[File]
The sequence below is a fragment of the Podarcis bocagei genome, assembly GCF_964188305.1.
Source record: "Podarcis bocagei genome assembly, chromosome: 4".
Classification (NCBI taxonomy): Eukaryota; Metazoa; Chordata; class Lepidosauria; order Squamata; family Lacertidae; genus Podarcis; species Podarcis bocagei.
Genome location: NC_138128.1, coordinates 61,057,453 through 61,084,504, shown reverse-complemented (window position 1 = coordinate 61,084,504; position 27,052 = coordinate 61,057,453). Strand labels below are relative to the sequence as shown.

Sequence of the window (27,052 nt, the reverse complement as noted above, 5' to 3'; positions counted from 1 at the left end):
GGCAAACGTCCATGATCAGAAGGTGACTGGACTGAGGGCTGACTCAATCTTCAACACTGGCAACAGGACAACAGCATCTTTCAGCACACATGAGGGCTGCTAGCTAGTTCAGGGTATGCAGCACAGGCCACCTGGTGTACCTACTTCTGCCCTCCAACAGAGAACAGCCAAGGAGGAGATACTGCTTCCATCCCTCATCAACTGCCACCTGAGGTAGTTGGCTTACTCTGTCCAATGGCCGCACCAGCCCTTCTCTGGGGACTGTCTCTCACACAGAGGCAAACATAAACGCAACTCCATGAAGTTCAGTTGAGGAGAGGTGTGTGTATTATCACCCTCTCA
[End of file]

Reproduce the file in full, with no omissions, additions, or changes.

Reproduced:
The sequence below is a fragment of the Podarcis bocagei genome, assembly GCF_964188305.1.
Source record: "Podarcis bocagei genome assembly, chromosome: 4".
Classification (NCBI taxonomy): Eukaryota; Metazoa; Chordata; class Lepidosauria; order Squamata; family Lacertidae; genus Podarcis; species Podarcis bocagei.
Genome location: NC_138128.1, coordinates 61,057,453 through 61,084,504, shown reverse-complemented (window position 1 = coordinate 61,084,504; position 27,052 = coordinate 61,057,453). Strand labels below are relative to the sequence as shown.

Sequence of the window (27,052 nt, the reverse complement as noted above, 5' to 3'; positions counted from 1 at the left end):
GGCAAACGTCCATGATCAGAAGGTGACTGGACTGAGGGCTGACTCAATCTTCAACACTGGCAACAGGACAACAGCATCTTTCAGCACACATGAGGGCTGCTAGCTAGTTCAGGGTATGCAGCACAGGCCACCTGGTGTACCTACTTCTGCCCTCCAACAGAGAACAGCCAAGGAGGAGATACTGCTTCCATCCCTCATCAACTGCCACCTGAGGTAGTTGGCTTACTCTGTCCAATGGCCGCACCAGCCCTTCTCTGGGGACTGTCTCTCACACAGAGGCAAACATAAACGCAACTCCATGAAGTTCAGTTGAGGAGAGGTGTGTGTATTATCACCCTCTCA